PEMBROKE — “This should never happen again,” state Rep. Albion Goodwin, D-Pembroke, said as he reflected on the aftermath of the worst ice storm to strike this area in a century and on the lack of preparation for the disaster.
In the past few days, the storm has forced city and town officials to reflect on what they could do better next time.
A week ago Saturday, at the height of the emergency, Goodwin said he went to the county commission office in Machias and found no one there. He said he contacted the Maine Emergency Management Agency in Augusta and was told by officials to “take whatever emergency management action that was necessary for the good of Washington County.”
Goodwin recommended that it was time for the state to think about the future. He said command centers needed to be identified in each of the 16 counties and state funds allocated to fund them.
“We need at least three command centers within Washington County. We need permanently placed big generators that would be housed at schools or some shelter … with maintenance provided,” Goodwin said. “The next disaster could be a hurricane or something else.”
Goodwin said a command center was set up in Pembroke and the U.S. Navy at Winter Harbor delivered a generator to the local school.
Pembroke Principal Paula Smith laughingly said folks had renamed the elementary school the “Pembroke Plaza” because many of the classrooms had been turned into sleeping rooms for the Maine National Guard. She said volunteers prepared hundreds of meals.
Goodwin said the state also needed to ensure that all congregate housing facilities had backup generator power.
“I just feel we had a late response from the state, a late response from the county, and I feel … we need to establish some kind of a real heavy-duty plan,” Goodwin said.
Theone Look of Jonesboro, a former state representative and county commissioner, also reflected on what communities should do. For Look, the recent emergency reminded her of the community efforts during the fires of 1947 and 1966 when hundreds of thousands of acres burned. Shelters were set up then. Last week, Look helped set up the shelter at the Jonesboro Town Office.
She suggested each town inventory its resources and establish a readiness plan.
“Get an inventory of where things are and who is willing to provide them,” she said. She also said communities should have an inventory of resource people to call upon. “Like medical staff, doctors and nurses. Get all that written down,” she said. Critical to any future plan, Look said, was to get young people involved.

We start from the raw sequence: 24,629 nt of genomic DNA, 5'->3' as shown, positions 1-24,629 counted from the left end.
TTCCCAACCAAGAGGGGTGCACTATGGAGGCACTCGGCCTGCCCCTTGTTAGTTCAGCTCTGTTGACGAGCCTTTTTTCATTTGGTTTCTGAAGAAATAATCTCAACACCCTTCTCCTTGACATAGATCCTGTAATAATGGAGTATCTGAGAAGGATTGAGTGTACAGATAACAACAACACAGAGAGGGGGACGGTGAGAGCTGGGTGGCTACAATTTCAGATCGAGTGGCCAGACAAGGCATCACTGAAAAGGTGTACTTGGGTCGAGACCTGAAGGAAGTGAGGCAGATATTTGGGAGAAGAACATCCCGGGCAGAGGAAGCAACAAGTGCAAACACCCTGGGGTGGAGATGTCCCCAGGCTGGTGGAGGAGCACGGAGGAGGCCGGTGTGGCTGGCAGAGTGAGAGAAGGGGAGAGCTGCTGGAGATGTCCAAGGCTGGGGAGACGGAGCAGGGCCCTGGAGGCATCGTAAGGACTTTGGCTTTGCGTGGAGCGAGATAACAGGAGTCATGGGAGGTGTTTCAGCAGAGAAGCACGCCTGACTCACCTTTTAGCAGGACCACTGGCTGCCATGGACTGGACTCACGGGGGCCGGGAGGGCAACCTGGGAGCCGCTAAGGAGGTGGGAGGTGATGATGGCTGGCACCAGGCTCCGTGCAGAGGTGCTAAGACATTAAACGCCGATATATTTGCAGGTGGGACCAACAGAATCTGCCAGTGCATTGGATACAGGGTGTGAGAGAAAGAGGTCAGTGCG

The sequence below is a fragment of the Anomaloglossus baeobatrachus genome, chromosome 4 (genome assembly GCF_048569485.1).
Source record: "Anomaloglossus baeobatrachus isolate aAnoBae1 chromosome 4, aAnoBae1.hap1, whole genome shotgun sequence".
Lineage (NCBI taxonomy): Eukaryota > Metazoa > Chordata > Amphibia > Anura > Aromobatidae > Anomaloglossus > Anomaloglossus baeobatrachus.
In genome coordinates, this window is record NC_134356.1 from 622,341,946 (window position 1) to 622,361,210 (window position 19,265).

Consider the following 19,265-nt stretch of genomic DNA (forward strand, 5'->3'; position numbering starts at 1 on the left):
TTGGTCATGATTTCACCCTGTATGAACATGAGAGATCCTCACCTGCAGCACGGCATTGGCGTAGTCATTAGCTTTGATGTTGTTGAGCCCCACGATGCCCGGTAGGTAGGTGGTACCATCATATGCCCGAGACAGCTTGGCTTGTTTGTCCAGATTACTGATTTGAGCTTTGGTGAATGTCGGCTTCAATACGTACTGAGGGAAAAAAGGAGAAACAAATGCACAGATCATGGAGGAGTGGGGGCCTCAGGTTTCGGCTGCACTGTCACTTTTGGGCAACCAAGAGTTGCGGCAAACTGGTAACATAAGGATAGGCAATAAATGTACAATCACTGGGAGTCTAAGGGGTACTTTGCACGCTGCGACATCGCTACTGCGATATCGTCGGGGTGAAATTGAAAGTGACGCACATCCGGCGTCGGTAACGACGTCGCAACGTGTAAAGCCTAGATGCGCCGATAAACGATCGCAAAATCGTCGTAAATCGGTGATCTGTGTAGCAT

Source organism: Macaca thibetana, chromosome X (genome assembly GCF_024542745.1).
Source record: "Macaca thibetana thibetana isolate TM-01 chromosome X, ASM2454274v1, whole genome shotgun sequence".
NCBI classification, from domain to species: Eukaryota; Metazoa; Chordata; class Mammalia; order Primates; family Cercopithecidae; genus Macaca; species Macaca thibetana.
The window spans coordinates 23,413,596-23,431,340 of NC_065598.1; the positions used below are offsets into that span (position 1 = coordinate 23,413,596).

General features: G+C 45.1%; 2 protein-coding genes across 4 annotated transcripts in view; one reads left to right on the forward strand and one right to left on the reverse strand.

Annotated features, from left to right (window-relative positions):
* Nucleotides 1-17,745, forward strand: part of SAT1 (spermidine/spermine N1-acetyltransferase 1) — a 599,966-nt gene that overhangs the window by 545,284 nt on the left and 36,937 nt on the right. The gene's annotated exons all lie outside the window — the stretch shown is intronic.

Machias Fire Chief John Hennessey said his Fire Department would hold a planning meeting this week. Although he said there was no written plan in place, there would be one in the future. “We will have a written disaster plan after this as long as I am fire chief,” Hennessey promised.
Perry Fire Chief Paula Frost said Saturday that communication and information were critical in any emergency. She said the Washington County Sheriff’s Department did a good job of notifying people, but she said she did not believe that was their job. “I think it is supposed to be coordinated on a different level, I don’t think that’s the Regional Communication Center’s job,” she said.
Frost said batteries in the pagers used to alert firefighters had worn down so they set up a charging system at the local store. She said a lot of homes in Perry were without telephones and firefighters had to depend upon two-way radios in their vehicles.
“I spent a lot of time in my truck. … We used those as mobile staging stations,” she said. “It was an unwritten thing that if anybody knew of one of the towns around having a fire, we just went because you didn’t know who as going to show up … and you can always use a firefighter,” she said.
In Lubec, Fire Chief John Case and Town Administrator Victoria Dyer spent time during the weekend talking about how their town could handle an emergency better. Case said that if a similar emergency should develop, they would like to use the town’s school as an emergency shelter. The town will need a generator to operate the school. “The school has showers, a large cafeteria, and it has a place to sleep everyone. We could set up an emergency medical area and a place for people to have a hot meal,” he said.